NEWMARKET, ONT. -- An Ontario mother is working to turn an upsetting visit to the library with her six-year-old daughter into an opportunity for change and greater inclusiveness.

In October, Kayla Scott said when she brought her daughter Sloane to the Newmarket Public Library to sign up for a library card, the employee asked for Sloane's gender.

Scott is protecting her daughter's identity, but describes Sloane as a tomboy, with short hair, a smart girl who loves to read.

"The librarian said ‘he is a boy’, and to which I said ‘no, she's a girl’, and she repeated herself, saying ‘no’ and pointed ‘he is a boy’," Scott said, speaking to CTV News Toronto outside the library on Sunday.


Scott said that she had to clarify about six times, then asked the employee to use the correct pronoun and eventually referred to Sloane as a girl.

"[Sloane’s] face changed from excited to sad, and that's the part, as a parent, that's really upsetting. You want to see this moment as a positive moment and then it turns into a pretty upsetting moment for a child who fully comprehends, that she is certainly a girl and not a boy," Scott said.

After the incident, which Scott describes as gender discrimination, she contacted the library and made a presentation to its board.

As a result Victor Woodhouse, a Newmarket Public Library board member, said the collection of gender identification stopped at the end of November, and there is no longer a need for the data,


"That's not appropriate, that shouldn't happen," Woodhouse said, speaking with CTV News in Newmarket Sunday.

Woodhouse said the board acted quickly and that what happened with the employee is a personnel matter.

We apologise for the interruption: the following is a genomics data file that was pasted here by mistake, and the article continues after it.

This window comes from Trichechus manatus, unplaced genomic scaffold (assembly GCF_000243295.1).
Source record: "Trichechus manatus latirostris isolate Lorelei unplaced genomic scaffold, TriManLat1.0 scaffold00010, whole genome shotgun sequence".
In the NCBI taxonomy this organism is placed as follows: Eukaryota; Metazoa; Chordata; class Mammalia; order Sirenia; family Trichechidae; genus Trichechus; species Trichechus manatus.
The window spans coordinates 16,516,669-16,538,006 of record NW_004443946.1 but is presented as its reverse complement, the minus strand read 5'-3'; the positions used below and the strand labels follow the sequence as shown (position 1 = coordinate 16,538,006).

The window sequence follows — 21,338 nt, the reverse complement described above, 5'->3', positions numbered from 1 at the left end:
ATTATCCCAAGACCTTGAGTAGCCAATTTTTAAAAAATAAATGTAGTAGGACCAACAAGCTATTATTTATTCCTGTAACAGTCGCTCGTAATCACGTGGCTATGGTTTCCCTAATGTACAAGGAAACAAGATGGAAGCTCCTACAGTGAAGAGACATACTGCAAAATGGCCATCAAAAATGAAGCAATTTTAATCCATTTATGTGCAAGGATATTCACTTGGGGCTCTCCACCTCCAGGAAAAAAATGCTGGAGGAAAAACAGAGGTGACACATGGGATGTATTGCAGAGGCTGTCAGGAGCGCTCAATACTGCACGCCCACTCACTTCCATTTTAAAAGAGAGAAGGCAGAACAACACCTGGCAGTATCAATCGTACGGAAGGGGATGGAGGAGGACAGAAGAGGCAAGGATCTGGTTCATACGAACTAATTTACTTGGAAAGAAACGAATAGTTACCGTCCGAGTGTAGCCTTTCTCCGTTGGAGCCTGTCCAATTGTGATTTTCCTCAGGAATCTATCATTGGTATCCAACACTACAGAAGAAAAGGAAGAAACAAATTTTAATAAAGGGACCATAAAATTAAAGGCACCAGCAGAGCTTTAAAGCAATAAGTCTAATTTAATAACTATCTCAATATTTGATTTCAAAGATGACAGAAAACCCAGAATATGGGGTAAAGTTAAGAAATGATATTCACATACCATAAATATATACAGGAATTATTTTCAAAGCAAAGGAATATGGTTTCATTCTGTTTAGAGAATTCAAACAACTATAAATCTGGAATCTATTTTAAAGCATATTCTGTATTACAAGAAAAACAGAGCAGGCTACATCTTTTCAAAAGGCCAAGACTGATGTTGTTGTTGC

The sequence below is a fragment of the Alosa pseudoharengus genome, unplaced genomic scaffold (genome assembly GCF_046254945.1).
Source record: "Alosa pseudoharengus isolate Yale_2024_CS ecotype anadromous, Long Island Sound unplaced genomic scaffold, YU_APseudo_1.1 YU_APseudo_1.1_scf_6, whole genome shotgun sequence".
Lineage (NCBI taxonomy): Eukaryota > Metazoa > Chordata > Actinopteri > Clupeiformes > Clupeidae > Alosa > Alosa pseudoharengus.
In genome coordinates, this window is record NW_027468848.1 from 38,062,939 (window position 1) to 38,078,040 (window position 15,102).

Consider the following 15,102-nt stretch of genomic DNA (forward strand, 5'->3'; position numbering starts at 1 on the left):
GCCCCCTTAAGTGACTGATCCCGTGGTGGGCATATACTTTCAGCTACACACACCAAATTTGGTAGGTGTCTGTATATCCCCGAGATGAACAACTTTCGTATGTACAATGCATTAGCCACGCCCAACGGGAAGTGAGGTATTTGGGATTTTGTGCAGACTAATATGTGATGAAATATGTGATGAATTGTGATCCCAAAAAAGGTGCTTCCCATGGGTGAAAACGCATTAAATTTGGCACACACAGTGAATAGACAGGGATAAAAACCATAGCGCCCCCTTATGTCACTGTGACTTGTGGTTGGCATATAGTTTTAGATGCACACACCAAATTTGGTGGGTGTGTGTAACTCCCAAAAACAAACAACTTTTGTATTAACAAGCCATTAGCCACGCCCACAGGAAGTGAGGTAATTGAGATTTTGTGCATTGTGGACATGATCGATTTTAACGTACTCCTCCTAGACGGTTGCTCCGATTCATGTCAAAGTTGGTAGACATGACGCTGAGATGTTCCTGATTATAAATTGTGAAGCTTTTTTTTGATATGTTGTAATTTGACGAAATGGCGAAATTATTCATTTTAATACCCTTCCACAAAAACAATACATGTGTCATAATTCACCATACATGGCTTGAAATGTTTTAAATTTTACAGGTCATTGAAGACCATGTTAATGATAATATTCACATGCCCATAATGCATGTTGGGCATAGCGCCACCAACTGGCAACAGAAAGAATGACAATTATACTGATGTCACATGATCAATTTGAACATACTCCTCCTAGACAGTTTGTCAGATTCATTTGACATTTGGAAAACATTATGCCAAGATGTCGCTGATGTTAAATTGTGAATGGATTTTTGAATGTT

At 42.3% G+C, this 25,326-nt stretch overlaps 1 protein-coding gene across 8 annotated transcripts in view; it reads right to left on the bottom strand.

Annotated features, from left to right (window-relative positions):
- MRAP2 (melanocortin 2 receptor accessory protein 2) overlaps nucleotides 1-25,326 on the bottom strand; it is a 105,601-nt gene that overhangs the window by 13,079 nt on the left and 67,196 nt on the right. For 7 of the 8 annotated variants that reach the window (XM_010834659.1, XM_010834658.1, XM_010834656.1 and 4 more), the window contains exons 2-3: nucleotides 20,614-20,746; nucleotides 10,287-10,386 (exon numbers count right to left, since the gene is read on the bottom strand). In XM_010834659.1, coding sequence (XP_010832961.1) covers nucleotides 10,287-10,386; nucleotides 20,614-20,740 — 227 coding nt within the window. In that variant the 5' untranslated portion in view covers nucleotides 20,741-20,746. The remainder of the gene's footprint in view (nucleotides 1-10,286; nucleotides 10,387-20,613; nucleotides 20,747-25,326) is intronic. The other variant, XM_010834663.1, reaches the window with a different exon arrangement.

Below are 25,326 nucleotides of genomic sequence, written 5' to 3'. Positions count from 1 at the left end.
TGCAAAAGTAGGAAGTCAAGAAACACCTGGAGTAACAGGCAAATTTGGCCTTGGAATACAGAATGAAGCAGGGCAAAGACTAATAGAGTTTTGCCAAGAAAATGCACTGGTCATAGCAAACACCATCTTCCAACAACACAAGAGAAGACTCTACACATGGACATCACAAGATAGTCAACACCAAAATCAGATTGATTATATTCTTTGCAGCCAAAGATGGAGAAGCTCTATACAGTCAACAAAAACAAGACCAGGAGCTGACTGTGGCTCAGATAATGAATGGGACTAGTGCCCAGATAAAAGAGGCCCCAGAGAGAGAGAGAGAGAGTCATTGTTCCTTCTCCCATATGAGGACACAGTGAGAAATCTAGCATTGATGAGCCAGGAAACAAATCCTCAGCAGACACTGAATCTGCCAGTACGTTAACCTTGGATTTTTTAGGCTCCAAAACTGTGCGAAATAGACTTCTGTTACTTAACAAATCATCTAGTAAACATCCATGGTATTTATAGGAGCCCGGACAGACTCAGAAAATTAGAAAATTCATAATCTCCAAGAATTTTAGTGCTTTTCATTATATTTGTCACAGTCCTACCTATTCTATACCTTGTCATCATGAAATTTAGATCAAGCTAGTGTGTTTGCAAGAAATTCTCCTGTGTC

Going forward, Woodhouse said there will be continuing mandatory education and training on inclusion and that the board is listening to the people it serves.

"There's always a potential for a gap and I believe that's what happened," Woodhouse said.

"We want to serve the community that’s here. We want those that use the library, those that need the library, to be represented … to be aware of their needs so we can serve them," he added.

Scott said that the library no longer collecting gender data is a good first step. She also wants the library to have a special committee focused on being inclusive to all identities, appropriate equity and anti-oppressive training and better policies.

"It's too late to wait because this might happen again and I think they should do something now."

Scott said she approached Ontario’s NDP critic for LGBTQ issues to work on a private member's bill.

The hope for 'Sloane’s Law' is to require all libraries in Ontario to have gender expression and identity inclusion policies.

Scott said she also contacted her local MPP, Caroline Mulroney, for support.